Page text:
Are you wondering how scorpions reproduce? Believe it or not, baby scorpions are birthed live and do not hatch from eggs! They develop within the female scorpion until they’re ready to emerge.
The easiest sign of a pregnant scorpion is a heavily swollen mid-section. The area will look taught, and the exoskeleton sections will be stretched. Breeding scorpions isn’t considered difficult, but at the same time, rarely occurs in captivity because not many people are attempting it.
Newborn scorpions hitch a ride on their mother’s back until their exoskeletons harden, which generally takes 1-3 weeks. After they have sturdy exoskeletons to protect them, they scuttle off and live individual lives.
Scorpion Reproduction Isn’t Always Pretty
These baby Asian Forest scorpions (Heterometrus spinifer) will grow up to be between three and a half to five inches long and they will live an average of six to ten years, making them long-lived pet companions.
The babies are ready to head to new homes after approximately one month–after they have undergone several molts. The mother will sometimes consume the babies if you’re not careful, so check on them often–scorpion reproduction isn’t always cute and cuddly.
Because they primarily eat insects and don’t get very large, Asian Forest Scorpions (and scorpions in general) are very easy to keep and maintain.
Their habitats can be fairly small and several can even be housed together, although it’s not highly recommended. If you are keeping more than one per enclosure, please ensure that each scorpion has its own hide, and plenty of food (crickets, waxworms, mealworms).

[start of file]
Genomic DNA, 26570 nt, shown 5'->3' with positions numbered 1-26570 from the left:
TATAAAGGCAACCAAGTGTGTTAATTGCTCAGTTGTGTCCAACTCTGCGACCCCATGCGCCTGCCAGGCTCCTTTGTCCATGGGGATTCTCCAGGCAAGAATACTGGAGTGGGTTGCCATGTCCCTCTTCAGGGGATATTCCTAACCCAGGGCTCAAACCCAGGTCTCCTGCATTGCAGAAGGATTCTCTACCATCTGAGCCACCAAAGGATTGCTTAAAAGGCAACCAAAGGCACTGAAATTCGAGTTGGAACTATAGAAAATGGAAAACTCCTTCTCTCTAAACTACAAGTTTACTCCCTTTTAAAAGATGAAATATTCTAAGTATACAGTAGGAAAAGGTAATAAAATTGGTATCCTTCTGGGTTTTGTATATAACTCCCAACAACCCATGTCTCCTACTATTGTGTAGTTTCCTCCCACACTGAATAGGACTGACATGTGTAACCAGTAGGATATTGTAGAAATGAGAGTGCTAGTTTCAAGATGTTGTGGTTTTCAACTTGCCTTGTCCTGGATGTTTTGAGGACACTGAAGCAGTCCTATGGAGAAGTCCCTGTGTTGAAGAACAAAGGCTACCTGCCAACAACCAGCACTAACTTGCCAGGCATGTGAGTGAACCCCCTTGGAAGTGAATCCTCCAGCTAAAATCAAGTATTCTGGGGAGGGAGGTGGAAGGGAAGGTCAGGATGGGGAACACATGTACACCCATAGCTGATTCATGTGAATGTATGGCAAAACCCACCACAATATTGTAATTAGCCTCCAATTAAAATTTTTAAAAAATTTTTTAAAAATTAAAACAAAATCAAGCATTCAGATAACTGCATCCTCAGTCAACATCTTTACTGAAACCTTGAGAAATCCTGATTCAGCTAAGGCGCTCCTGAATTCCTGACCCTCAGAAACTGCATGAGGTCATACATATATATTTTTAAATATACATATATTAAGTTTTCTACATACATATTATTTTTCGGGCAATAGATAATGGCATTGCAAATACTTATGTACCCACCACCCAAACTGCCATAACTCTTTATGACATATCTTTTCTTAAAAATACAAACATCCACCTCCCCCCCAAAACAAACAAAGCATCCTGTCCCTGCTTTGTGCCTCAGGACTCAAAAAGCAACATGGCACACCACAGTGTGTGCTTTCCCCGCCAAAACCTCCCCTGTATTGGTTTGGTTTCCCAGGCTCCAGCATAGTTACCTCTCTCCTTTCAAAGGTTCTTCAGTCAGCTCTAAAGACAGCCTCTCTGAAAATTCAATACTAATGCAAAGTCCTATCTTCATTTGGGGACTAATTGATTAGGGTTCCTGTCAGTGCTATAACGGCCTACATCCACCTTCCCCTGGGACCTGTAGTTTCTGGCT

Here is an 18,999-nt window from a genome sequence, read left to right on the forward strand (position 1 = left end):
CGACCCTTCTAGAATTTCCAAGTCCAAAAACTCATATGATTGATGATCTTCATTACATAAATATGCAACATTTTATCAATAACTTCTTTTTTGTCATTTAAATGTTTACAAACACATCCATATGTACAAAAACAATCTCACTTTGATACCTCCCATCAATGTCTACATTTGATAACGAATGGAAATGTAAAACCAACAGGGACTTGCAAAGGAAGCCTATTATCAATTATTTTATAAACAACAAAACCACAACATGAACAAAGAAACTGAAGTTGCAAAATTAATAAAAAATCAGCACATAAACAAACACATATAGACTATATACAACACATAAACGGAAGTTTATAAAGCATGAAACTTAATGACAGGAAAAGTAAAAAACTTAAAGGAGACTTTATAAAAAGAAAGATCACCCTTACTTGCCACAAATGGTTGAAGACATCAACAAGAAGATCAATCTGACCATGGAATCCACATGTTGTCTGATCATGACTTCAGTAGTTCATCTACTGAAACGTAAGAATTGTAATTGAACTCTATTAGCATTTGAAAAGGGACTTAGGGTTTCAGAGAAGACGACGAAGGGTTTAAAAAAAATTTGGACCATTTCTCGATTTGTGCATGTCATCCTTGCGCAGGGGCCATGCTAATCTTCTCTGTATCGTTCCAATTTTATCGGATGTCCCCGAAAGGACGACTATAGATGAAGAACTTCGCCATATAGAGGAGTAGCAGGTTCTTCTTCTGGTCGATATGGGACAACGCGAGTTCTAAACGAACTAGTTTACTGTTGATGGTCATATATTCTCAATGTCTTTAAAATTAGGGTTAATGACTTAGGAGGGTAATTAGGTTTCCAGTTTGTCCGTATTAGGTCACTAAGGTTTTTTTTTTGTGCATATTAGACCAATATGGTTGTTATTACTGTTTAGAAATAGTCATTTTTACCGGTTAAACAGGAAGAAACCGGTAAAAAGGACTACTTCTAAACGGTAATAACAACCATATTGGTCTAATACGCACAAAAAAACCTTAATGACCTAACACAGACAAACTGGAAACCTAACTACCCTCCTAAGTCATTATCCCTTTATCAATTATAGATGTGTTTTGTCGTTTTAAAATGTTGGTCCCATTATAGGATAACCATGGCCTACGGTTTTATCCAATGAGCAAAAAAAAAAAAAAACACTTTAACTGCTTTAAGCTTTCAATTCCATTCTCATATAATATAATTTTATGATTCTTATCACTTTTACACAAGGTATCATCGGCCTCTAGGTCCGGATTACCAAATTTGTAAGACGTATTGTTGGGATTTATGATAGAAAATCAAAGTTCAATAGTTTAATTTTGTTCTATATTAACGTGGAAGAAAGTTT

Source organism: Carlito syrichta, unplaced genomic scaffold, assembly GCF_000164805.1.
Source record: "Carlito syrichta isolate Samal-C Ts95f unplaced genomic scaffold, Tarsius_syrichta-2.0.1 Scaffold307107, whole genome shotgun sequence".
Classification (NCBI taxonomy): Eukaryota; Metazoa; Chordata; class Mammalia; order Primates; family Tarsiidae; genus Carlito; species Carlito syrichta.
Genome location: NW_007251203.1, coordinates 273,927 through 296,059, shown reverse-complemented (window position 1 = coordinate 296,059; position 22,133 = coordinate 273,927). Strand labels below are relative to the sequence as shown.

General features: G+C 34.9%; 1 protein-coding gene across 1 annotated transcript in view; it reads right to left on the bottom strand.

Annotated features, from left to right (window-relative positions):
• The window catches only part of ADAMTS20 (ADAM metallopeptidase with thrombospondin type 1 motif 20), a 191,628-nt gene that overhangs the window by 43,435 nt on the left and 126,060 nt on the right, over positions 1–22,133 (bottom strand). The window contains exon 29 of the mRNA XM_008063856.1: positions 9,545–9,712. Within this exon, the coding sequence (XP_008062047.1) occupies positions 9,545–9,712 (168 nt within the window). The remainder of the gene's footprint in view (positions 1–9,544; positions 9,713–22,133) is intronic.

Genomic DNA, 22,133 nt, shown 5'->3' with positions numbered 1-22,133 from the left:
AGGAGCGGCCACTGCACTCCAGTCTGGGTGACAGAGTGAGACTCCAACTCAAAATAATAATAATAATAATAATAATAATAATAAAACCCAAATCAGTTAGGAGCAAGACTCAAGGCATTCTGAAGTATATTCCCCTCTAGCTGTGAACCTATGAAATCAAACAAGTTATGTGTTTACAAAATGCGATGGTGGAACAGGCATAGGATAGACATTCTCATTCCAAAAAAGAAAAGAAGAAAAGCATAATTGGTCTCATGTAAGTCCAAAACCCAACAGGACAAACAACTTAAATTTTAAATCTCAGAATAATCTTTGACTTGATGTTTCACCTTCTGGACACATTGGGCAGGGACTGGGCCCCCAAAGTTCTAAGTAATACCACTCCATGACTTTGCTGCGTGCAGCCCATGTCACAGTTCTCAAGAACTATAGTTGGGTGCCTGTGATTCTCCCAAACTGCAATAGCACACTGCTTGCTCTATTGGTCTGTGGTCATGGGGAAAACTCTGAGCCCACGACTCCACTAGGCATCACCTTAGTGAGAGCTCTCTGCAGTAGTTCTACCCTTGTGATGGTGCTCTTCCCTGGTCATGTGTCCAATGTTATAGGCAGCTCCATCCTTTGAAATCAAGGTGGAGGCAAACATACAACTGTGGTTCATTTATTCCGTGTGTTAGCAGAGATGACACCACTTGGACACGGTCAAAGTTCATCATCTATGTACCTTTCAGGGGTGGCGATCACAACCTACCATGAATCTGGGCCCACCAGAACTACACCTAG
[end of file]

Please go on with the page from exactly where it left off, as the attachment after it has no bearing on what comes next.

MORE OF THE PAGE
Due to their venomous nature, it’s not recommended to handle your scorpion without proper protective gear and the right equipment, although in general, scorpions are fairly docile.
It’s been said (although we haven’t tested this statement ourselves!) that at worst, a scorpion’s sting is just a little more painful than a bee sting. Their venom is one of the most valuable liquids on planet earth, valued at $38,858,507 per gallon according to a recent Wall Street journal article!
We’ve heard that if you’re allergic to a bee sting, a scorpion sting is just as dangerous, but this is hotly debated.
Hopefully we’ve been able to thoroughly answer the question, “How do scorpions reproduce?” If not, please drop us a line.
Although these particular little guys won’t be ready to be sold to new homes for around a month, you can still get your very own scorpions from Backwater Reptiles for only $12.99. Check out our selection of Asian Forest Scorpions for sale today!